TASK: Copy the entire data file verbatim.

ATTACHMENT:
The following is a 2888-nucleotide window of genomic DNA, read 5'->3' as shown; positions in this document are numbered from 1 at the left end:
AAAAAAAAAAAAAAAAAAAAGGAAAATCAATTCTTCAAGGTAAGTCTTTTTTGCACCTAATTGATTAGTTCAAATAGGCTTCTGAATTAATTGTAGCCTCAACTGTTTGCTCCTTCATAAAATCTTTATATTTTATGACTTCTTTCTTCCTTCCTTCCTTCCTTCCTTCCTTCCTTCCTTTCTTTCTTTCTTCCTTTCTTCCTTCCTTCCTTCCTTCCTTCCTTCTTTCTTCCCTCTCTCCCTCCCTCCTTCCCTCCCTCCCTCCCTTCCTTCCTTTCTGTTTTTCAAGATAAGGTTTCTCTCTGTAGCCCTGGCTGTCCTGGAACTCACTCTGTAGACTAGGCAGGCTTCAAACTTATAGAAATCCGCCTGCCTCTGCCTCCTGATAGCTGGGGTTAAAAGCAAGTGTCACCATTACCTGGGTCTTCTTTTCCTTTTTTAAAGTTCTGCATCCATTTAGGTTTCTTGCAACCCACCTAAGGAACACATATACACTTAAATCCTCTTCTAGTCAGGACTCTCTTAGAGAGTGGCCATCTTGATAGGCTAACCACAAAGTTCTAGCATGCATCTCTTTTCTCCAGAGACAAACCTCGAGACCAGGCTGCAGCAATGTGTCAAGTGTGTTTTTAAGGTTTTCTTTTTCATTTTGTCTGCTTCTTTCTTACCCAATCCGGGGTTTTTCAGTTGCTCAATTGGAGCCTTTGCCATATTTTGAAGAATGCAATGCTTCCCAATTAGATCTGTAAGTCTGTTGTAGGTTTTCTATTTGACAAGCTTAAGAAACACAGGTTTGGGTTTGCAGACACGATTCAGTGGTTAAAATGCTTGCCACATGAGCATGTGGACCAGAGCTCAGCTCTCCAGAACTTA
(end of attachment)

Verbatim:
The following is a 2888-nucleotide window of genomic DNA, read 5'->3' as shown; positions in this document are numbered from 1 at the left end:
AAAAAAAAAAAAAAAAAAAAGGAAAATCAATTCTTCAAGGTAAGTCTTTTTTGCACCTAATTGATTAGTTCAAATAGGCTTCTGAATTAATTGTAGCCTCAACTGTTTGCTCCTTCATAAAATCTTTATATTTTATGACTTCTTTCTTCCTTCCTTCCTTCCTTCCTTCCTTCCTTCCTTTCTTTCTTTCTTCCTTTCTTCCTTCCTTCCTTCCTTCCTTCCTTCTTTCTTCCCTCTCTCCCTCCCTCCTTCCCTCCCTCCCTCCCTTCCTTCCTTTCTGTTTTTCAAGATAAGGTTTCTCTCTGTAGCCCTGGCTGTCCTGGAACTCACTCTGTAGACTAGGCAGGCTTCAAACTTATAGAAATCCGCCTGCCTCTGCCTCCTGATAGCTGGGGTTAAAAGCAAGTGTCACCATTACCTGGGTCTTCTTTTCCTTTTTTAAAGTTCTGCATCCATTTAGGTTTCTTGCAACCCACCTAAGGAACACATATACACTTAAATCCTCTTCTAGTCAGGACTCTCTTAGAGAGTGGCCATCTTGATAGGCTAACCACAAAGTTCTAGCATGCATCTCTTTTCTCCAGAGACAAACCTCGAGACCAGGCTGCAGCAATGTGTCAAGTGTGTTTTTAAGGTTTTCTTTTTCATTTTGTCTGCTTCTTTCTTACCCAATCCGGGGTTTTTCAGTTGCTCAATTGGAGCCTTTGCCATATTTTGAAGAATGCAATGCTTCCCAATTAGATCTGTAAGTCTGTTGTAGGTTTTCTATTTGACAAGCTTAAGAAACACAGGTTTGGGTTTGCAGACACGATTCAGTGGTTAAAATGCTTGCCACATGAGCATGTGGACCAGAGCTCAGCTCTCCAGAACTTA